Now let's think about the steelworkers or autoworkers who lost their jobs because of trade agreements. Many of us have been concerned about getting these workers reemployed at jobs that pay comparable wages. Some have argued that retraining can get these workers back on a sound career path, while others question whether good-paying jobs exist.

Now we have the answer. If we can just make these workers skilled at manipulating financial statements, they can earn 7 or 8 figure salaries on Wall Street. If we also train them to donate money to the right politicians, they won't have to worry about serious sanctions if they get caught, and they may even be able to count on assistance from the Federal Reserve Board if things get too out of hand. This is what we call the "new economy."


Senator McCain Does the Rope-a-Dope on Cap and Trade

John McCain might be almost 72, but when it comes to ducking and changing positions, he can still move like a champ. After being co-sponsor of the McCain-Lieberman bill, which would place tradable caps on carbon dioxide emissions, McCain now insists that he only supports voluntary targets, not mandatory limits.

This one really is a mind-bender. Since the McCain-Lieberman bill proposes that caps can be sold from one company to another, why would anyone ever pay money for a voluntary target? This would be like the state police putting up signs for voluntary speed limits (you have the option to limit your speed to 65 MPH).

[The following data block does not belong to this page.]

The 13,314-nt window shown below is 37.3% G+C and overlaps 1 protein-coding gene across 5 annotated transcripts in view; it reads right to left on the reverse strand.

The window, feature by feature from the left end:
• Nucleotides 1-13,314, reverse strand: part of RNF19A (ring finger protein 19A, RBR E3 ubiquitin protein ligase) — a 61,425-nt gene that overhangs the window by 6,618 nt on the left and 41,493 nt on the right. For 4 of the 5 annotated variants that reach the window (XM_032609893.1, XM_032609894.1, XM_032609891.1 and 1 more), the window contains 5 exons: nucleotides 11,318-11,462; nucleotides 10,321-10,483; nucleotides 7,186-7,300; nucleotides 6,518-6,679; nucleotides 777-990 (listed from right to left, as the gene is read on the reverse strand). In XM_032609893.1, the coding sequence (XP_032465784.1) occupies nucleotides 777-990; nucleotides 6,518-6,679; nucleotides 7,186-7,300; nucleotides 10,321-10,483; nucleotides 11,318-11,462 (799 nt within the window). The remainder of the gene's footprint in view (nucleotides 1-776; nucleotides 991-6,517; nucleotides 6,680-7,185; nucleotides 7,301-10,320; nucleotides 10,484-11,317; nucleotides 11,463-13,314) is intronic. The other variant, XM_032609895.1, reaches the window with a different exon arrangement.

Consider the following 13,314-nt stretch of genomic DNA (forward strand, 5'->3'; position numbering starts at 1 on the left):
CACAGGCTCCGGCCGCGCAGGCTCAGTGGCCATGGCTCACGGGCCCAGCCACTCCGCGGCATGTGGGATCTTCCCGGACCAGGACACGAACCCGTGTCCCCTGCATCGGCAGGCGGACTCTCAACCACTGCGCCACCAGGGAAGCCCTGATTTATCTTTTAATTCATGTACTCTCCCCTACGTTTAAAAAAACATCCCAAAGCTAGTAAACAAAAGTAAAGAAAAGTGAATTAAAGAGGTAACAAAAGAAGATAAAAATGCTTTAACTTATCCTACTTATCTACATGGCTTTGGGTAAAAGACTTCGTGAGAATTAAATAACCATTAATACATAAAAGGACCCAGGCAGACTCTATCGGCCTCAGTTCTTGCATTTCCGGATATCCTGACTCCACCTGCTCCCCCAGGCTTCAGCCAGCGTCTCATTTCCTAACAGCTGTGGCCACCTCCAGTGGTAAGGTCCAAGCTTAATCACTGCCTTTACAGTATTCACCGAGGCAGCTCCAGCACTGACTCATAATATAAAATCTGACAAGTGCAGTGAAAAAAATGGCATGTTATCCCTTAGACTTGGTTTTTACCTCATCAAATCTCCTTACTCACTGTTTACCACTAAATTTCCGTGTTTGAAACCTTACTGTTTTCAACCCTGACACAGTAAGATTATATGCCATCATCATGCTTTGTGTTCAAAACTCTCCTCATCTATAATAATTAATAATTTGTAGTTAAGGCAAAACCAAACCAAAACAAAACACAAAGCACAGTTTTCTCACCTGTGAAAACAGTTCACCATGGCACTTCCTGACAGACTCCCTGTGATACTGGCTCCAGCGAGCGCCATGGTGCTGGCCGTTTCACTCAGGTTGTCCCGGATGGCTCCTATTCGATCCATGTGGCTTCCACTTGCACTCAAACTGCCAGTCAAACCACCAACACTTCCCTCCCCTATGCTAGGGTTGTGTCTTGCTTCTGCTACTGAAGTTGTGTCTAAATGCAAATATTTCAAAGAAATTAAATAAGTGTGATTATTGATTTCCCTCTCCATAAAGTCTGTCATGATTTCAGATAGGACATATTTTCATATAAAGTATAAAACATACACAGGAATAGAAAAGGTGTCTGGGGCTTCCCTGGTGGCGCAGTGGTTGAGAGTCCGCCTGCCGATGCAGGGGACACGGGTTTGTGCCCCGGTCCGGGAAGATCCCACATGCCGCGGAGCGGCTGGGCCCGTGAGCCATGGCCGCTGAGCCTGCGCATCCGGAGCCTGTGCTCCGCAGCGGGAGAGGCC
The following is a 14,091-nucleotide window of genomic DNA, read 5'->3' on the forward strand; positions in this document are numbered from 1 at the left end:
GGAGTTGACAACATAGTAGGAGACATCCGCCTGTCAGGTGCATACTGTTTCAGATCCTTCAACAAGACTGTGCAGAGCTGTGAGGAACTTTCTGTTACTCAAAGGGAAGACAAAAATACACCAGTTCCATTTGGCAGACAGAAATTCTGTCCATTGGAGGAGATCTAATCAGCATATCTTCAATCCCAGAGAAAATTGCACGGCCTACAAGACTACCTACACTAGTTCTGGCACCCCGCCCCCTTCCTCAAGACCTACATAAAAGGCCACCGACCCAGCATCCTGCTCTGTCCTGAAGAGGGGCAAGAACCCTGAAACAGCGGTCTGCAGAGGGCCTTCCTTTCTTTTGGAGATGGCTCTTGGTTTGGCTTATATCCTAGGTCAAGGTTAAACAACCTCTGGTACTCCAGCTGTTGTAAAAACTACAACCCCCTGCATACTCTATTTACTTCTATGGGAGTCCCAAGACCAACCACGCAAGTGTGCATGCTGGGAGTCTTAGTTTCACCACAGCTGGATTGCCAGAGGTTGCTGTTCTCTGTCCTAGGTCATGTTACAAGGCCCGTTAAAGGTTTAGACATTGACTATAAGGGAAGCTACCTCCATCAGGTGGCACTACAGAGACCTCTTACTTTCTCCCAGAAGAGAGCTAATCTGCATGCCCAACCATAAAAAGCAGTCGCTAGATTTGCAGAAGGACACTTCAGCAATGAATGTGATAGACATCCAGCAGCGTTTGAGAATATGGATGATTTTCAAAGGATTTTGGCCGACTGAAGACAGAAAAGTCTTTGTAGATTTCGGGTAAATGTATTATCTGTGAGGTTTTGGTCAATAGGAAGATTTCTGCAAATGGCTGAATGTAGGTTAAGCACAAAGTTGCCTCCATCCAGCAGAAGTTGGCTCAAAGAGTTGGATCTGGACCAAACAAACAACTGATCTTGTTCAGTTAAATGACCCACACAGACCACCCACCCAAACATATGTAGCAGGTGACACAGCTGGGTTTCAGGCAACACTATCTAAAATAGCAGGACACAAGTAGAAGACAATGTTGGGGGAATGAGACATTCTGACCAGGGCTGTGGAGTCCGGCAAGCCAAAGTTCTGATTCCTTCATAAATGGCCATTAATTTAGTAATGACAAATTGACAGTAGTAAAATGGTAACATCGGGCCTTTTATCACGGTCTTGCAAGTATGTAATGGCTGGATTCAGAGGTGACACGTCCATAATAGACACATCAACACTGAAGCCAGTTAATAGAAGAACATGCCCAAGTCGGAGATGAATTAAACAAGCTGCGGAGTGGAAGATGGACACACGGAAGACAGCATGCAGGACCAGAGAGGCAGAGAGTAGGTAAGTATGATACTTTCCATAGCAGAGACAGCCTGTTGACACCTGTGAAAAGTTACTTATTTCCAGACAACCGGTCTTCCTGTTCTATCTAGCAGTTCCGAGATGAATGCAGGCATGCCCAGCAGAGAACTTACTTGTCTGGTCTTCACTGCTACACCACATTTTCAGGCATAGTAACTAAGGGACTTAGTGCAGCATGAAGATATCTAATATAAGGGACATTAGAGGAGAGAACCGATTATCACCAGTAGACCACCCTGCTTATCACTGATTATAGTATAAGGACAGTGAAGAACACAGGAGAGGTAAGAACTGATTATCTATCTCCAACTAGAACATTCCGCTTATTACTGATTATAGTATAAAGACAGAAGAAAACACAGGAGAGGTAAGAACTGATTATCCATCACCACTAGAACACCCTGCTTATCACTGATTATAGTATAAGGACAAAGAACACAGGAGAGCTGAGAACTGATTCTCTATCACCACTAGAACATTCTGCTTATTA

Baker Eats Crow

Okay, I got two predictions wrong. I expected that vanishing home equity would cause many families to save their tax rebates rather than spend them. It doesn't look that way. The retail sales numbers for May suggest that people were spending in a big way.

This is good news for the short-term. We wanted people to spend the money to give the economy a boost. However, it's not very good news for the longer term. We have a huge cohort of baby boomers at the edge of retirement who have accumulated almost no savings and just saw their home equity wiped out in the housing crash. If these baby boomers don't get in the habit of saving in a very big way very soon, they will be reaching retirement with nothing but their Social Security to support them. That's not a pretty picture.

My other wrong call was on the May inflation data. I bet the house that core inflation would begin to accelerate as higher prices at earlier stages of production would begin to affect prices at the consumer level. That may still happen in the months ahead, but it didn't happen in May.

There were several more surprises (see my Prices Byte) but the biggest surprise remains the slow growth in health care costs. For some reason, the rate of inflation in medical care has plummeted this year, with the annual rate of inflation over the last three months averaging just 1.8 percent, after coming in at over 5.0 percent in 2007.

I haven't seen any major changes to the health-care system that could account for such a rapid slowing of inflation which makes me think health-care inflation will pick up in the months ahead, as will other consumer prices. It's not going to be the 70s again, but it will be more rapid inflation than we have been seeing.


Dean Baker is the co-director of the Center for Economic and Policy Research (CEPR). He is the author of The Conservative Nanny State: How the Wealthy Use the Government to Stay Rich and Get Richer (www.conservativenannystate.org). He also has a blog, "Beat the Press," where he discusses the media's coverage of economic issues. You can find it at the American Prospect's web site.